In 2005, Graham Larkin dissected the Horowitz propaganda method in an opinion piece at Inside Higher Ed. Larkin writes this about Horowitz:

“he believes you should drown your political opponents in a steady stream of bullshit, emanating every day from newspapers,  TV and radio programs, as well as lavishly funded smear sites and blogs. He also thinks you should go on college lecture circuits where you can use incendiary rhetoric to turn civilized venues into the Jerry Springer show, and then descend into fits of indignant self-pity when someone responds with a pie to your face.

“The only honorable way to combat Horowitz’s bullshit is by fully repudiating his modus operandi, and depending instead on the very wits, arguments and refutations that the Leninists repudiate. Indeed, these methods prove optimal for exposing any number of Horowitzian techniques, ranging from cooked statistics, race-baiting and guilt by association to editorial foul play and baffling logorrhea.  But refuting Horowitz is not simply a matter of observing the tide and eddies in an unending stream of bullshit. It also means trawling through that same discharge in order to extract any number of dangerous lies.”

Another individual who appears on screen trashing the Occupy Wall Street protesters is Brandon Darby, a writer at Breitbart. According to multiple newspaper reports, Darby masqueraded as a protester while functioning as an FBI informant, a charge Darby has acknowledged in an open letter. Josh Harkinson reported at Mother Jones in 2011 that “Darby’s entanglement with the feds is part of a quiet resurgence of FBI interest in left-wingers. From the Red Scare days of the 1950s into the ’70s, the FBI’s Counter Intelligence Program, a.k.a. COINTELPRO, monitored and sabotaged communist and civil rights organizations.”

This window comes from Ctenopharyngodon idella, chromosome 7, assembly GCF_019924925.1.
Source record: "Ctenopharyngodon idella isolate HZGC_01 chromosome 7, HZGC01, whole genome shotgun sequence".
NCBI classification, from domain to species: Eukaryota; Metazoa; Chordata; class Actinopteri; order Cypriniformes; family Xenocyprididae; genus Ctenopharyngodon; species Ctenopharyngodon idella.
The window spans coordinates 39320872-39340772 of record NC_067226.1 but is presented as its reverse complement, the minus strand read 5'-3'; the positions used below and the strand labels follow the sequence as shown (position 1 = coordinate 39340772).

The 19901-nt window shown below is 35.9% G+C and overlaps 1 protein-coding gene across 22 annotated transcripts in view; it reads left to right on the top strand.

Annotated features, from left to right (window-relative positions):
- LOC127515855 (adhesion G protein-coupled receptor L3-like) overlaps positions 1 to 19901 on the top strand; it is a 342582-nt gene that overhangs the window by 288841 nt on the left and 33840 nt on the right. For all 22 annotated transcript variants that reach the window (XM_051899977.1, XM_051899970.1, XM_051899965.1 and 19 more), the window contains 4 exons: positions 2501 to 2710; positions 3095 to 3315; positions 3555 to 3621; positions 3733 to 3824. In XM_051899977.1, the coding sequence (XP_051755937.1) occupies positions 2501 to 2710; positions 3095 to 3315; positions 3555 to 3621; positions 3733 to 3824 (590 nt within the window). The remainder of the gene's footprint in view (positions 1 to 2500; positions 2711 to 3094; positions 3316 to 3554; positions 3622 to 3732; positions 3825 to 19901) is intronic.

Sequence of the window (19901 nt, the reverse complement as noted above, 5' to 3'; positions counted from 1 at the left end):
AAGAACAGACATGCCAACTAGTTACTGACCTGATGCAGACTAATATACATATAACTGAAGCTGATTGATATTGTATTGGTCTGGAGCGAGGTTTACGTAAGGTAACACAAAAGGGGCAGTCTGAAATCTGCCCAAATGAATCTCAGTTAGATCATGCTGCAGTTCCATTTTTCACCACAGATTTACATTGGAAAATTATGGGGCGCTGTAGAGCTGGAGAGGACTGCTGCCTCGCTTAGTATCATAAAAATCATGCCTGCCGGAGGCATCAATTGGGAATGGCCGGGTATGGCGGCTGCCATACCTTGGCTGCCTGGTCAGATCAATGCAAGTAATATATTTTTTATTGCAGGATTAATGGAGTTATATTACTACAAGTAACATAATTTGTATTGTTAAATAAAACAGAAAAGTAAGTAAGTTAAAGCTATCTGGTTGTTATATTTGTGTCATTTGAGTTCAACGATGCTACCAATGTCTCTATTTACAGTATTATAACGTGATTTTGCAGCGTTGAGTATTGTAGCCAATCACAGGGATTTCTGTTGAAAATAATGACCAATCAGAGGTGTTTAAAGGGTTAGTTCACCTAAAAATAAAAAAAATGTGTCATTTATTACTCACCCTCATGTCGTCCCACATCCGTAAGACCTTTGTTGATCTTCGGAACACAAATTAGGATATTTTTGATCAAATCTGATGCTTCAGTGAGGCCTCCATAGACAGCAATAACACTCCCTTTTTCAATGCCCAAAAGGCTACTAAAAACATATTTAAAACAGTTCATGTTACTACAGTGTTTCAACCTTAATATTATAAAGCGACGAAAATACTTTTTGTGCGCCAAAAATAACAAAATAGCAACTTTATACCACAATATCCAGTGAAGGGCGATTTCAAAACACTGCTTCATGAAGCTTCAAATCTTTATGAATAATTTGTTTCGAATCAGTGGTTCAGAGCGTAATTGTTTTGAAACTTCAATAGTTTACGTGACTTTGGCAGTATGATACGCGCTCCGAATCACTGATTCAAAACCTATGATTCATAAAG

Andrew Breitbart, founder of the Breitbart news web site, appears on screen ranting throughout “Occupy Unmasked,” although he died of heart failure at age 43 seven months before the documentary was released. In the film, Breitbart serially demonizes the Occupy Wall Street protesters. At one point he says they are “raping, pillaging and pooping.” In another scene, Breitbart says “These people hate the country, hate the constitution, they hate freedom, they hate liberty.”